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5 Reasons Banks Suck at Blogging

Financial institutions have heard social media shaman banging their drums about blogging for over five years. A study by The Financial Brand revealed that 18% of banks and credit unions have succumbed to the allure and promise blogs hold, yet many of them struggle for one or more reasons.

To help define some of the most common problems and find best practices, The Financial Brand audited the blogs of 10 banks and 12 credit unions, then talked to some of the financial industry’s thought leaders about the results. Here are the findings:

Bank Blogs

Name of Bank Posts Launch Months
Per Post
ShoreBank 140 Sep-08 23.5 6.0 239 1.71
Arvest Bank 417 May-08 27.5 15.2 538 1.29
Standard Bank 170 Jul-09 13.5 12.6 186 1.09
United Bank & Trust 40 Jun-09 14.5 2.8 31 0.78
Bank Atlantic 40 Oct-09 11.0 3.6 9 0.23
Citizens & Northern 24 Oct-09 11.0 2.2 0 0.00
Elgin State Bank 11 Apr-08 28.5 0.4
Brookline Bank 14 Nov-09 10.5 1.3

Credit Union Blogs

Credit Union Posts Launch Months
Per Post
South Carolina FCU 367 Apr-09 16.5 22.2 921 2.51
Verity 314 Dec-04 56.5 5.6 569 1.81
Hopewell 159 Aug-07 36.5 5.2 91 0.57
Midwest Financial 53 May-07 39.5 1.3 26 0.49
SIU 101 Jun-09 12.5 8.1 15 0.15
Truliant 149 Jan-10 8.5 17.5 50 0.34
Coors FCU 493 Feb-08 30.5 16.2 56 0.11
Emery FCU 82 Sep-10 12.0 2.7 0 0.00

Top-Performing Bank & Credit Union Blogs

Name Posts Launch Months
Per Post
mBank (Poland) 705 Nov-07 34.5 20.4 8,370 11.87
ING DIRECT 244 May-09 15.5 15.7 2,875 11.78
SC Young & Free 515 Jan-09 19.5 26.4 4,359 8.46
Servus Young & Free 797 Sep-07 36.0 22.1 3,865 4.85
Vantage Young & Free 94 May-10 3.5 26.9 930 9.89
Verity Credit Union 181 Jul-09 13.5 13.4 1,473 8.14

A Case Study In Blog Badness

This site is emblematic of everything that’s wrong with bank and credit union blogs. The design is horrible, with no pictures, no photos, no video, no polls. There is no connection back to the organization’s brand — not even a logo, or link back to the main website.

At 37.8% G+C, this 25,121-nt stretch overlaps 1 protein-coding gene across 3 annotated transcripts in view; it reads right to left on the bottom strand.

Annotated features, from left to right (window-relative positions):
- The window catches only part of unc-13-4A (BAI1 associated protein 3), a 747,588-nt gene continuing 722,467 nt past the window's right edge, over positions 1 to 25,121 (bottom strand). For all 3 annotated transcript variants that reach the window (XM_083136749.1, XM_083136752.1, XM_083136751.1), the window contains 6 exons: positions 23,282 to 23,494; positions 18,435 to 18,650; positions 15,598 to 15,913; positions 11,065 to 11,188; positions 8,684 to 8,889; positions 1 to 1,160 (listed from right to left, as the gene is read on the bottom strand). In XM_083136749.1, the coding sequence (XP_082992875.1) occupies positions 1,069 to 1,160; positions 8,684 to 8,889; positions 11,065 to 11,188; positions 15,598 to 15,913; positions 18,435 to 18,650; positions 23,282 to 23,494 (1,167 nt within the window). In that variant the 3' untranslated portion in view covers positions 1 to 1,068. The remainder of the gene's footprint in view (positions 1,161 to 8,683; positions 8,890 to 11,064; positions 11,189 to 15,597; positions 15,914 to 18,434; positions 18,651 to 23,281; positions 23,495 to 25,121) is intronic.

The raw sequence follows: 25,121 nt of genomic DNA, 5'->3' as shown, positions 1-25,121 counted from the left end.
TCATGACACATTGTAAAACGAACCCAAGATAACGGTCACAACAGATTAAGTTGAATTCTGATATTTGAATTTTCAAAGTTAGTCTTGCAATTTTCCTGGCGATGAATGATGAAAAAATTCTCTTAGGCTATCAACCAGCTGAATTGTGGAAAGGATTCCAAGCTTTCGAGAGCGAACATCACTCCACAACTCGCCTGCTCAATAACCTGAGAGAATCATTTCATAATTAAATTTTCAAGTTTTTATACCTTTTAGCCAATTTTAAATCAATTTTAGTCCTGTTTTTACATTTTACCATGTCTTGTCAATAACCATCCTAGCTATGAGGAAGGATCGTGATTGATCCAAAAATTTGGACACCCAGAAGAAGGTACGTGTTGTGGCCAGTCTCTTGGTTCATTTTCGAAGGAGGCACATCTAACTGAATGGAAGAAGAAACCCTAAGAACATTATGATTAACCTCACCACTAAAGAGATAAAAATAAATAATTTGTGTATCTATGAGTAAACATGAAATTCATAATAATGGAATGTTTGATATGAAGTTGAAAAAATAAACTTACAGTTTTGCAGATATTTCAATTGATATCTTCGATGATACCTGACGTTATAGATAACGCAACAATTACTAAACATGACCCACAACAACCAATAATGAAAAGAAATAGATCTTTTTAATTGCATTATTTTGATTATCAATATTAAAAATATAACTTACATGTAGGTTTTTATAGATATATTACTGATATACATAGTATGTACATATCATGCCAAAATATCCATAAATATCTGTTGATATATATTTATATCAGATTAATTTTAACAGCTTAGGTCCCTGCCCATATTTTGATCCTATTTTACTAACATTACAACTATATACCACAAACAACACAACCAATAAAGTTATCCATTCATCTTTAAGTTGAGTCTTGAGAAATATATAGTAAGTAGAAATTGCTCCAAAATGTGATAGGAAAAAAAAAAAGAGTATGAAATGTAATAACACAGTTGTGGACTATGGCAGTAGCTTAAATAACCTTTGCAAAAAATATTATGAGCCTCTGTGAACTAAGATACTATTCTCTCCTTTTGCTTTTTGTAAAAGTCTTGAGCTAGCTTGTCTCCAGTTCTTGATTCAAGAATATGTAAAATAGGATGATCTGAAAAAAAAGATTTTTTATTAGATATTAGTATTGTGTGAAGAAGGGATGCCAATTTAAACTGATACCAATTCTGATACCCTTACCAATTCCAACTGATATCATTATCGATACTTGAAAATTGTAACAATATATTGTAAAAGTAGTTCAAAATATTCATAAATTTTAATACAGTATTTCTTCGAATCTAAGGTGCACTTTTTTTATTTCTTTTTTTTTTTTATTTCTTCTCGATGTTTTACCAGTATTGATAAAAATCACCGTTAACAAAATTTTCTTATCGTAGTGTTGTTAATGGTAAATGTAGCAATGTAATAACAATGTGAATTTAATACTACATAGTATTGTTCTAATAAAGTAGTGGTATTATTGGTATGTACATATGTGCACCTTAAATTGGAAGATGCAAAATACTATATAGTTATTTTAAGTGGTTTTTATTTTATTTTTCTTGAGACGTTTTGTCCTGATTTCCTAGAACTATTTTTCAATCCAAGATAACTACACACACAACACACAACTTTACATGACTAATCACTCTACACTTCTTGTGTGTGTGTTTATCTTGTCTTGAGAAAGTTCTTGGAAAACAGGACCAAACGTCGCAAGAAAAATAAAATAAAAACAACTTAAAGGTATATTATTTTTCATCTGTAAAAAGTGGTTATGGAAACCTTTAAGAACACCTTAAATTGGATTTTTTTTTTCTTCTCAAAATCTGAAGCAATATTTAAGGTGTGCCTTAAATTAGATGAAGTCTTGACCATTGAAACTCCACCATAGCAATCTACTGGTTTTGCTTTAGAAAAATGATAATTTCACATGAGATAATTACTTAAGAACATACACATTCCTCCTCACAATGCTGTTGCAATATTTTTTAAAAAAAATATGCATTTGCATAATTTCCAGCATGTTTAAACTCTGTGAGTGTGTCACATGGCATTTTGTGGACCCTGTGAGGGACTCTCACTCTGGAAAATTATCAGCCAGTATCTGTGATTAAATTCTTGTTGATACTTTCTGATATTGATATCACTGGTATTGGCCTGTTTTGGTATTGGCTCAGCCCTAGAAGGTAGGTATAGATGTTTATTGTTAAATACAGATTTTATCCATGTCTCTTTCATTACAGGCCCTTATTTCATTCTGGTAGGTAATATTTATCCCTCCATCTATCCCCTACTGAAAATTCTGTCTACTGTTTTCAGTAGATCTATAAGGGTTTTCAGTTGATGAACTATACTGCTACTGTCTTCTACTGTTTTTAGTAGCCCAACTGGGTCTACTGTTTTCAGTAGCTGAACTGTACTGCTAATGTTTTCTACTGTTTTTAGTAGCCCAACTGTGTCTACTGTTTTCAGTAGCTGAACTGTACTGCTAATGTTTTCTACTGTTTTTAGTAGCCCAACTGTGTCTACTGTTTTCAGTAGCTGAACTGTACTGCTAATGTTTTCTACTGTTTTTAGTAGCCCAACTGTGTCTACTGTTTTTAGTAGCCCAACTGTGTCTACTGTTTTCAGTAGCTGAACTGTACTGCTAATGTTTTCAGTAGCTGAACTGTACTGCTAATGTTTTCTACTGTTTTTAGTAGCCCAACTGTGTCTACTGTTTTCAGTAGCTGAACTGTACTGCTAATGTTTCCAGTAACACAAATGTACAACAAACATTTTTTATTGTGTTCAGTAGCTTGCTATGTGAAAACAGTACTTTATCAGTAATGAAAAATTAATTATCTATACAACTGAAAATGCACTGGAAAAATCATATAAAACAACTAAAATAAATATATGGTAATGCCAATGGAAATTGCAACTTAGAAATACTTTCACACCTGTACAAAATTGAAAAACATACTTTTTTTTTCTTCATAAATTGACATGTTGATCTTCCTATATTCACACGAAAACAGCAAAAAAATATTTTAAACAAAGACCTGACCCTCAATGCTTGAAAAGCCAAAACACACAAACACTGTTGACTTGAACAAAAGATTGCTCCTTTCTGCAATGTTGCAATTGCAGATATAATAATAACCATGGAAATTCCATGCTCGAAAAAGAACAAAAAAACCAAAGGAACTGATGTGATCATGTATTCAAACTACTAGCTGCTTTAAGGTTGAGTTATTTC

Much of the content is illegally scraped from other copyrighted sources (note: it’s against the law to copy-paste-publish someone else’s blog post). The credit union is still at it after one full year. 82 blog posts later, the only comments they’ve received (around 5) are all from spammers. Even though it takes very little energy to keep this blog up, it is clearly a waste of time. The blog is a detriment to the organization — a brand backfire — and should be killed immediately.

Postscript April 2013 – This blog was abandoned permanently in February 2011. Emery FCU promised it would start up a new blog to replace it, but they never did. They did leave the old blog up though. In Google, both the abandoned blog and another false-start blog still show up in the results. Blogs can be good — or bad — for SEO, depending on what you do with them.

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1. Banks Have No Blogging Strategy

Ask most financial institutions why they have a blog and — if they were honest — they’d probably tell you “because that’s what some expert told us we needed to do.” Just because a bunch of social media zealots tell bankers to “go be authentic and transparent” does not mean everyone should rush out and launch a blog.